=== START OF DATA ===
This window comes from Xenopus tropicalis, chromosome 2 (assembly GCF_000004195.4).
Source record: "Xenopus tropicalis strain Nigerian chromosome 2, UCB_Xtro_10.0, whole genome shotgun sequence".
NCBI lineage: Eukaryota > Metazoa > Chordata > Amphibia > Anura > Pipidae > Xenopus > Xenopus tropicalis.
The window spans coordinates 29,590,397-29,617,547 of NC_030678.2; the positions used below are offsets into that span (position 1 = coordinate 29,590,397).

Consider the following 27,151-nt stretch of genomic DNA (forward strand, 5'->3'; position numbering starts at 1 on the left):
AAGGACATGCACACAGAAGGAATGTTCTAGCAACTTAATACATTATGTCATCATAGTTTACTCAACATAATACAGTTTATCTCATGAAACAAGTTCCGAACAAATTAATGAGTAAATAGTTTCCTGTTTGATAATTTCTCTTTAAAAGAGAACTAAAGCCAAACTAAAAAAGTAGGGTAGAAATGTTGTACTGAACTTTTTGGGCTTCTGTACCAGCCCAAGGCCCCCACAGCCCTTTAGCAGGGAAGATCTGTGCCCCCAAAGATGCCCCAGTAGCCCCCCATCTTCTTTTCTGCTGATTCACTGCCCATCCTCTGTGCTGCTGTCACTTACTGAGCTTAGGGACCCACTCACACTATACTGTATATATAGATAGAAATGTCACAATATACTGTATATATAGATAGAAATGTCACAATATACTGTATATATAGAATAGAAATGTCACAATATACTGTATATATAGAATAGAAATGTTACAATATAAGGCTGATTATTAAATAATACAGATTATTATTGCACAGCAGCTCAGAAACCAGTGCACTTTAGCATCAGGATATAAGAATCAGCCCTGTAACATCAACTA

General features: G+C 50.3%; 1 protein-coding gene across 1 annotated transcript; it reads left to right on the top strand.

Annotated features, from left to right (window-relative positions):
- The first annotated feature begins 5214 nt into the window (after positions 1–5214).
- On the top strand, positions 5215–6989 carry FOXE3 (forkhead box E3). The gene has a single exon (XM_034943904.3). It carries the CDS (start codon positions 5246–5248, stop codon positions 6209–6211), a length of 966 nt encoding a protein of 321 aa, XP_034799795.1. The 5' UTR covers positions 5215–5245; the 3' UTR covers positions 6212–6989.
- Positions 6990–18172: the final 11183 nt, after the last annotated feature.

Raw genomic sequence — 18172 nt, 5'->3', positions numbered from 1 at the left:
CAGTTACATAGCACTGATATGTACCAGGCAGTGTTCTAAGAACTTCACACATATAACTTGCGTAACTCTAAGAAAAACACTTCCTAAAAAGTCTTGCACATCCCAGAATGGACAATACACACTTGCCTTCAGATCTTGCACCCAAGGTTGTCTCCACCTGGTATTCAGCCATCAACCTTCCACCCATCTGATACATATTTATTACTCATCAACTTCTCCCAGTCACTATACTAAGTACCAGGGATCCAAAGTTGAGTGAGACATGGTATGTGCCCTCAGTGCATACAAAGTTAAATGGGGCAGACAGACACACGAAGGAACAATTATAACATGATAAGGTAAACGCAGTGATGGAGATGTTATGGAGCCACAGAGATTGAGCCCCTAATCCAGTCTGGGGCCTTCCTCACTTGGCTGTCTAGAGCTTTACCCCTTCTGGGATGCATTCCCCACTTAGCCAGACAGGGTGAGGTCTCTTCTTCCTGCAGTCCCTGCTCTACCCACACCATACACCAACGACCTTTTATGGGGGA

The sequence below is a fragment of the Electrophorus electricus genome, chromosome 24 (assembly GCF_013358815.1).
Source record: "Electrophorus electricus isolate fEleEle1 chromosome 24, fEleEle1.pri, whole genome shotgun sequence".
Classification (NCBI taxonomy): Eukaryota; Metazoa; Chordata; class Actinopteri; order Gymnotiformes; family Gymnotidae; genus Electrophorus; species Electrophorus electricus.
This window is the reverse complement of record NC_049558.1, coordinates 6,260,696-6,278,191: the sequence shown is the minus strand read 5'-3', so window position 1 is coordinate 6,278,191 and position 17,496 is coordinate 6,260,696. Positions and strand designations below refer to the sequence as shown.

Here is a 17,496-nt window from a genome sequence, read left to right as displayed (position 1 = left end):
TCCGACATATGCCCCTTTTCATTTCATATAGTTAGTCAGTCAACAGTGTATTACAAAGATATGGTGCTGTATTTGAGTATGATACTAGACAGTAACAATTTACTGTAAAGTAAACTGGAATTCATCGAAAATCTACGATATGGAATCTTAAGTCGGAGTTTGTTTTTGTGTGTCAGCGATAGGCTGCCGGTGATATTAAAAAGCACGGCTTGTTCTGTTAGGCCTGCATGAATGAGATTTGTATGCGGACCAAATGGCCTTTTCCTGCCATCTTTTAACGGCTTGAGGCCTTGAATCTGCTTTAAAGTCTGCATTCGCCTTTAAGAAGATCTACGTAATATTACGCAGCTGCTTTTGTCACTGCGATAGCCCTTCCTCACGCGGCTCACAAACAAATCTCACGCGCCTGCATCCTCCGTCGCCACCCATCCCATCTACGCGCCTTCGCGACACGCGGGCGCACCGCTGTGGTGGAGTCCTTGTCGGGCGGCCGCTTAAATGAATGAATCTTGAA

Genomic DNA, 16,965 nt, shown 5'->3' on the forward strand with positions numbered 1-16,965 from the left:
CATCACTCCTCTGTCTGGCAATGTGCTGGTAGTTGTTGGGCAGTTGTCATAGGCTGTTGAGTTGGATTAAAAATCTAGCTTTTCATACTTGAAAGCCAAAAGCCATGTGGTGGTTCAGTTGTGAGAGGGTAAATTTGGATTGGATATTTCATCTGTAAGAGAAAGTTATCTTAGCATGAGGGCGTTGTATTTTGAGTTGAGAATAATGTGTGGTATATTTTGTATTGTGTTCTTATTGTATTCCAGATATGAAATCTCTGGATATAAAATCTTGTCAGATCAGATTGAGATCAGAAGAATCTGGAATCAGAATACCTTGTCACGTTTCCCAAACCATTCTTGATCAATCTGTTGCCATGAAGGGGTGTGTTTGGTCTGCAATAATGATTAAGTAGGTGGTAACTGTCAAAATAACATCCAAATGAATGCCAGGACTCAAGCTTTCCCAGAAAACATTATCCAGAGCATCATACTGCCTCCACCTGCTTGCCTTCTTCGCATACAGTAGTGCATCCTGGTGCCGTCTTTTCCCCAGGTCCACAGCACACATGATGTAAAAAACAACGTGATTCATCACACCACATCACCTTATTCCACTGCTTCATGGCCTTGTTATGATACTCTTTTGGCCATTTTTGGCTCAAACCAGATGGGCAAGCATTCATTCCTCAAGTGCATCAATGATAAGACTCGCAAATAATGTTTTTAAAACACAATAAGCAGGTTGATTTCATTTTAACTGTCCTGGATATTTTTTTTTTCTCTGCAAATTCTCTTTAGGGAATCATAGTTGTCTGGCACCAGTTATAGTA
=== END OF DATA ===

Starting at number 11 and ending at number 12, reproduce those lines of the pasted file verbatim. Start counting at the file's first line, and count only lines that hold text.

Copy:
- Positions 6990–18172: the final 11183 nt, after the last annotated feature.

Raw genomic sequence — 18172 nt, 5'->3', positions numbered from 1 at the left: